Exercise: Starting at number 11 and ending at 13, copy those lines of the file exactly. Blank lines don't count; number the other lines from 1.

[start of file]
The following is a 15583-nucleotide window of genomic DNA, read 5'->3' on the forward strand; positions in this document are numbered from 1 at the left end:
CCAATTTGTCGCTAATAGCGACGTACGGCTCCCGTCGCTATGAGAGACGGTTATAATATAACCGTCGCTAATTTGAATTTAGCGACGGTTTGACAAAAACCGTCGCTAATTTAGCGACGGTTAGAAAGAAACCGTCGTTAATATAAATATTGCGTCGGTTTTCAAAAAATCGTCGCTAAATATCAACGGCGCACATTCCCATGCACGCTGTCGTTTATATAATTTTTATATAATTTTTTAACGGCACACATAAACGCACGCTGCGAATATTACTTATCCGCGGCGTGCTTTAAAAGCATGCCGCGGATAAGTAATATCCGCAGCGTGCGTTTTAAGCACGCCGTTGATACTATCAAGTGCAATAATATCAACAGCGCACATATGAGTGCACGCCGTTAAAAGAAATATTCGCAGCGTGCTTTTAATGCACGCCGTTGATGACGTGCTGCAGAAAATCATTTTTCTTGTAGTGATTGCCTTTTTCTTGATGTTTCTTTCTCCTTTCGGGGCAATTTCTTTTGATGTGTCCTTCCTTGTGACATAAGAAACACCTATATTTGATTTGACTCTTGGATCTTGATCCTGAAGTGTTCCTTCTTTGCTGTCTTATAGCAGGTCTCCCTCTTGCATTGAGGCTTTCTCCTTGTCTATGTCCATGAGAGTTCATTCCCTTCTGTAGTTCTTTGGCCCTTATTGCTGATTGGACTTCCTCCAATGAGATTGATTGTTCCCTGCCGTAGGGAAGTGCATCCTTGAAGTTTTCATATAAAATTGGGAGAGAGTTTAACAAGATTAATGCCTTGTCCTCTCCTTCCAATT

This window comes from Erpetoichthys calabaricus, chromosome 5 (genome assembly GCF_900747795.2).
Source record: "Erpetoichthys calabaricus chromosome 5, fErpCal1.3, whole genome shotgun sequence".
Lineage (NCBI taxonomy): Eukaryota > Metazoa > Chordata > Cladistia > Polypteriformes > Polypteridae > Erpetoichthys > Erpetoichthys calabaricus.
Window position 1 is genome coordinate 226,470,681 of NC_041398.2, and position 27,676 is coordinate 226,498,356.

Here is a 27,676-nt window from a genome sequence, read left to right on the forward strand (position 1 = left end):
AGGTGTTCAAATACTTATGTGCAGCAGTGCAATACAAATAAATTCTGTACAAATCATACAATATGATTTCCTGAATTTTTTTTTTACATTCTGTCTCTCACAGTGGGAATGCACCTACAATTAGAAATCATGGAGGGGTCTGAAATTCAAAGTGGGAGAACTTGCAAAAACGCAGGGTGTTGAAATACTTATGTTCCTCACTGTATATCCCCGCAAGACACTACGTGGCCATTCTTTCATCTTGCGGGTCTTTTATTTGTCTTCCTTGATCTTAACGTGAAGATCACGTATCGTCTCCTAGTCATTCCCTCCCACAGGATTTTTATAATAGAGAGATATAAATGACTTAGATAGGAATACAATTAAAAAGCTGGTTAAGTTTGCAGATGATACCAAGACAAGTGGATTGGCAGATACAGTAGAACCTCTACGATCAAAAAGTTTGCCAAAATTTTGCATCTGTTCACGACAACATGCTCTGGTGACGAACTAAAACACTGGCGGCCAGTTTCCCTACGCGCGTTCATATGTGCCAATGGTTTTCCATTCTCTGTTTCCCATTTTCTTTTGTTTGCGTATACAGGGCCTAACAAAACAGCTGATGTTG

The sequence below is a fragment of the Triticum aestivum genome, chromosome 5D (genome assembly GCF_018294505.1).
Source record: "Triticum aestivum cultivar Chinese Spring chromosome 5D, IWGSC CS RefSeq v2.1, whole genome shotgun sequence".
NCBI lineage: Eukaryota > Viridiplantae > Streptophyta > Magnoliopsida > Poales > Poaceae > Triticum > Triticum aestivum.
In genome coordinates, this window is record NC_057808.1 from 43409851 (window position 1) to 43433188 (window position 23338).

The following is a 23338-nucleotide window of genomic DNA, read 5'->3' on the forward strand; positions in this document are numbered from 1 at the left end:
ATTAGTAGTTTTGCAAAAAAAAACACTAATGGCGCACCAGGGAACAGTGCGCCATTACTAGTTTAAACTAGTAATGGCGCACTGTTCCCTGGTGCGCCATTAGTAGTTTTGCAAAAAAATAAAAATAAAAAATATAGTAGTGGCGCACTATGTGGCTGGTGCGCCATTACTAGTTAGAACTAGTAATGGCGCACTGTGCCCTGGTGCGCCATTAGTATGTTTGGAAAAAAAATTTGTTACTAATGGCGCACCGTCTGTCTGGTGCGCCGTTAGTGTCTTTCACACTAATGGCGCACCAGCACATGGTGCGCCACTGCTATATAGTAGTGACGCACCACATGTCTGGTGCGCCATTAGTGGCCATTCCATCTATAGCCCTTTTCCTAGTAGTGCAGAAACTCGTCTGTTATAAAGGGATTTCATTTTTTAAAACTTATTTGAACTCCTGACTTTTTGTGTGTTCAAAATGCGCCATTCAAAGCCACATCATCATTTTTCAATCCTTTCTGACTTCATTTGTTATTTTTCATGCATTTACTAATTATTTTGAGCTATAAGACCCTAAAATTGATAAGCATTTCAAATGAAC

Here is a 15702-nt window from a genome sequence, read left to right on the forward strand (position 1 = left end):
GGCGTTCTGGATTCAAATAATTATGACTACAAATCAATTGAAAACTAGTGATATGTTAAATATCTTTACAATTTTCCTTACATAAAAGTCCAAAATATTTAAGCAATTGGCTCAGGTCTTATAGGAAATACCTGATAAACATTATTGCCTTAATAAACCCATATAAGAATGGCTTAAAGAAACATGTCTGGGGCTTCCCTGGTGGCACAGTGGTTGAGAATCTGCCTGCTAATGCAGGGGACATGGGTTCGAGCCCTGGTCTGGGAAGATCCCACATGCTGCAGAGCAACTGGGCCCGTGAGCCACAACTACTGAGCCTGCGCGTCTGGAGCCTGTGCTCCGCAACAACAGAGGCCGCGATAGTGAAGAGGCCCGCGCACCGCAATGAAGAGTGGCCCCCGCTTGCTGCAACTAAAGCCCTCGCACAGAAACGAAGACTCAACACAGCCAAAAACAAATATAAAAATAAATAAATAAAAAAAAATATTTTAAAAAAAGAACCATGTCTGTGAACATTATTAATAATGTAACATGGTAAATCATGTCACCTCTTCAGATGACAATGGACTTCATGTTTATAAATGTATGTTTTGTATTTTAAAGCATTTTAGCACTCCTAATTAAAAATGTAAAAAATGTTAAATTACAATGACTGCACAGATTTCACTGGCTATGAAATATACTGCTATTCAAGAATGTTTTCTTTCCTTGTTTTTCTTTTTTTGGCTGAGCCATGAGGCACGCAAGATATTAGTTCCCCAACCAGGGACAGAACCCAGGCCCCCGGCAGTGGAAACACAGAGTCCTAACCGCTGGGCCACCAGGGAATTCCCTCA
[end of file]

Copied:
NCBI lineage: Eukaryota > Viridiplantae > Streptophyta > Magnoliopsida > Poales > Poaceae > Triticum > Triticum aestivum.
In genome coordinates, this window is record NC_057808.1 from 43409851 (window position 1) to 43433188 (window position 23338).

The following is a 23338-nucleotide window of genomic DNA, read 5'->3' on the forward strand; positions in this document are numbered from 1 at the left end: